Fall is officially here: I can’t believe that another season is already in the rearview. While I am quite ready for throw blankets and backyard fires, butternut squash soup and hazelnut coffee, tree transformations and all of the apple-picking, pumpkin picking, Halloween candy distribution and Thanksgiving food comas that this time of year brings, I cannot help but reflect on what a great summer its been.
There’s been a lot of wandering, and I do need to catch up on blog posts about Salt Lake City, Connecticut, and some of my newest, greatest discoveries in Northern Virginia. My destination highlight today though, is a place that is back on my bucket list by popular demand.
I went to Alberta, Canada in 2017 by myself for a work trip: One of my clients was doing an incentive event at the Fairmont Banff Springs so I had three days to gallivant around Banff post-registration hours. I fell head-over-heels in love with the place, soaked in as much as possible and vowed to return one day with my husband. He and I are not snow-sport enthusiasts, however, and much of what I wanted to show him was only accessible from late May to August. With a short window realized and a growing itch to return, I booked flights and accommodations for a July 4th week getaway.
I already blogged about my initial Banff findings earlier this year, so feel free to go back and use that as an initial guide if you are booking a trip to Alberta. While my first trip was spectacular though, it was very different than the one my husband and I took. I was alone so I stayed on the beaten path, flocked to the tourist attractions but nothing was crowded in early June.
Both of my best friends traveled to Banff after my first trip- one went in late May and the other, in late July. If you plan a trip before the 2nd week in June, you run the risk of not being able to see some big sights, since many of the lakes are still frozen. Late July/ August is best, but it is DEFINITELY going to be busy, so it is important to plan accordingly.
I didn’t realize that Banff was so popular: The weather was quite rainy when my husband and I took our trip- a fluke for the time of year- but nevertheless, tour bus carousels made their way in and out of all attractions from 10AM-6PM; Umbrellas poked and prodded on lake docks, people walked into photos and did their best to dodge others… Mike and I quickly realized that we had to get creative if we wanted some privacy. On the contrary, however, I will say that Banff can be done with children. One of the things I realized was that everything was very accessible for hop-on, hop-off tours. Waterfalls were short walks away, many attractions could be seen from roadside rest stops, and quite a few hikes were easy treks.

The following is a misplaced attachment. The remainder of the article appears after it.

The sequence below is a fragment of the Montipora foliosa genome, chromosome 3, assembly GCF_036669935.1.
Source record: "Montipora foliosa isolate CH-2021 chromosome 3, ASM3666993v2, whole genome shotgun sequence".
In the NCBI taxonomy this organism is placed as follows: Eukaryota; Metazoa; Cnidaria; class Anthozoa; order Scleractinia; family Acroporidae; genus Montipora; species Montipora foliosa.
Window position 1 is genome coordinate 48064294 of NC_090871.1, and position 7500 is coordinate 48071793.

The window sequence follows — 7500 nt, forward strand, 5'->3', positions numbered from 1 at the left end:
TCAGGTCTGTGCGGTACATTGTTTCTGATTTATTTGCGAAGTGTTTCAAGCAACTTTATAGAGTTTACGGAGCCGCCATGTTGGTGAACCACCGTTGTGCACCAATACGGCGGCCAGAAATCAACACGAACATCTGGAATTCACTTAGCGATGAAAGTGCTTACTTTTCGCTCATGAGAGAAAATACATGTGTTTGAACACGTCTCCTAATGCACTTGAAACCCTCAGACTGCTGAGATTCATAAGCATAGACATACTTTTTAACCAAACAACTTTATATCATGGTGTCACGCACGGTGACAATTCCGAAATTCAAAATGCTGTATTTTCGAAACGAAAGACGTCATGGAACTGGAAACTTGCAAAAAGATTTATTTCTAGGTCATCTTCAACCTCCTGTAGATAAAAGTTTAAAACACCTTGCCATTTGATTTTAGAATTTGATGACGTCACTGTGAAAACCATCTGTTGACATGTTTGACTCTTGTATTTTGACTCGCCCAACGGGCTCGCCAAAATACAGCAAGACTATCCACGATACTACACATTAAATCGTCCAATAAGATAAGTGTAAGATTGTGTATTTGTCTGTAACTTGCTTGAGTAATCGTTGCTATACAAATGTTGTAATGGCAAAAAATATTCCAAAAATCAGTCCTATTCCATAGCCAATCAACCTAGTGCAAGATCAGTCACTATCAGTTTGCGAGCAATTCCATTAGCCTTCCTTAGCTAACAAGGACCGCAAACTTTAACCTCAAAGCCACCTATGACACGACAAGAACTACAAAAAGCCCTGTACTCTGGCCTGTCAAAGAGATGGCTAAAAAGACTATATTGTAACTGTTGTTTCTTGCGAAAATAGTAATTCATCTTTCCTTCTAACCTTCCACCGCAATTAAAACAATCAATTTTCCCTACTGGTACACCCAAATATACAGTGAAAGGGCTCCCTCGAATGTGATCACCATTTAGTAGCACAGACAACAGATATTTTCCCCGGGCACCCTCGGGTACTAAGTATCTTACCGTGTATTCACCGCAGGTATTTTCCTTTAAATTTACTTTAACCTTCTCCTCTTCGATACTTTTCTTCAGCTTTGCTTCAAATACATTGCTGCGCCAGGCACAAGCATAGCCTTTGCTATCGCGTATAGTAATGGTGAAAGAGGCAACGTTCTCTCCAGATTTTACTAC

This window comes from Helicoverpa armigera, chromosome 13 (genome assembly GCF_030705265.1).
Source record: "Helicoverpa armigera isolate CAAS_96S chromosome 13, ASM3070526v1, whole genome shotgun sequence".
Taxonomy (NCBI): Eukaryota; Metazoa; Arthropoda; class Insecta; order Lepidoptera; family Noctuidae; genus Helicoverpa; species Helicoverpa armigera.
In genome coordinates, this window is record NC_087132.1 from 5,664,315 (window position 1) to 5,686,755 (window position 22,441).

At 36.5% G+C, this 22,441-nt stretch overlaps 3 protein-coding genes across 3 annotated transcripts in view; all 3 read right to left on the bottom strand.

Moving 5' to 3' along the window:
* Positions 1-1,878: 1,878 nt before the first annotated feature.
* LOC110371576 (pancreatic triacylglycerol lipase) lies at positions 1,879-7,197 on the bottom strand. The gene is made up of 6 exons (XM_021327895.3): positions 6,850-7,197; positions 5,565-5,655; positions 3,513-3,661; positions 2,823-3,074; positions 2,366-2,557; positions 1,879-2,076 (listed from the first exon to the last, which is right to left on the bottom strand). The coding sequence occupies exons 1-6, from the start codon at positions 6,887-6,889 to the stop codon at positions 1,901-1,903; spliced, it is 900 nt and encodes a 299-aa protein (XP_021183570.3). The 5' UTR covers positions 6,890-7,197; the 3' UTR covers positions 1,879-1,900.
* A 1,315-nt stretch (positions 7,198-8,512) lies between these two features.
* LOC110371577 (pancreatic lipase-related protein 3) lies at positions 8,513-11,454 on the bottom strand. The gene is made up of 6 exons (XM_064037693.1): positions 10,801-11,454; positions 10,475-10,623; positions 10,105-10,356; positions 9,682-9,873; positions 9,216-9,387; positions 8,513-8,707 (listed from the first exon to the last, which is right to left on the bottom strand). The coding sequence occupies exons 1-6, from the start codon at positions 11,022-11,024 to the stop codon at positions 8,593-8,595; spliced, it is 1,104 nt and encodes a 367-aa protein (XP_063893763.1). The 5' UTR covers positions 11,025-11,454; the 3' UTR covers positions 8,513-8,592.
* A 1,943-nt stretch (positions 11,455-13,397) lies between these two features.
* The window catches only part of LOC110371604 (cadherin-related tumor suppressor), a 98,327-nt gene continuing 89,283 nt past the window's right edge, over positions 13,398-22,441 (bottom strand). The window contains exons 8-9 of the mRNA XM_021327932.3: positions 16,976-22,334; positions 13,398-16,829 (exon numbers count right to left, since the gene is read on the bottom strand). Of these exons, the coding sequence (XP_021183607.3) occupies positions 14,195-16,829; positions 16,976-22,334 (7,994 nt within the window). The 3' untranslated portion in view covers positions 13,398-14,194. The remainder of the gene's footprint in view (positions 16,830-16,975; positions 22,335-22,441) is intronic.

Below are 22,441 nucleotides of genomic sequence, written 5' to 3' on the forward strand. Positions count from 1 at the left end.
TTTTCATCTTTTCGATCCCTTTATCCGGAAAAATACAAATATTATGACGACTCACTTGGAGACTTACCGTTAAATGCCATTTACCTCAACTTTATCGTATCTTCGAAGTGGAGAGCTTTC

When I booked this trip, I decided to stay in Canmore vs. Banff because for the time of year, hotel prices were MUCH cheaper. I knew that we were renting a car so it made sense to pay $100 less a night for accommodations and just pay for a 3 day park pass, drive the 15 minutes into the park each day. I am so happy we did that: not only was Canmore far less crowded but our hotel was phenomenal. We stayed at the Falcon Crest Lodge, approximately 3 minutes from the downtown area, and our suite came with a full, beautiful kitchen and dining area, living room with a fireplace, balcony with a grill, a full bathroom, complete with a shower and tub, and a bedroom with mountain views. The place was perfect in every way. It didn’t cost anything to park, Wi-Fi was free, and there were two hot tubs on premises, even though we didn’t stay on premises long enough to use them.
When we arrived, we got our bearings and then went to Safeway, the nearest grocery store, to stock our fridge and pantry. We were only in town for five days, but I wanted to fill the car with snacks in the morning and drive all day, not have to stop or veer off of the path to find food in the great outdoors.
By the time we flew (stopped over in Toronto), picked up our car rental, (absolutely necessary) drove the hour and a half to our hotel, checked in, got groceries, and grabbed pizza for a late dinner, there was nothing else that we could possibly squeeze into our travel day. We settled into our new accommodations, completely spent.
The cool thing about Alberta in the summertime is that it is light out from 4:30AM-10PM. My husband swore that he would not be getting up before 9AM (How DARE I try to plan things so early on his VACATION)…but just as I suspected, between the sun rising so early and the time difference, he was awake at dawn. We were at RAVE coffee as soon as it opened and had the best latte and panini breakfast- The place was cute and cozy that we stayed there for a bit, fine-tuned our itinerary. (They were selling coffee sacks there for $5 each so I took one home to frame!)
In effort to keep this post shorter I will share our travels with you in bullet form, divulge recommendations and tips as I see fit. Please reach out or add a comment below if you would like me to elaborate, but I assure you… this post will be 50 paragraphs long if I don’t summarize somewhere. 😊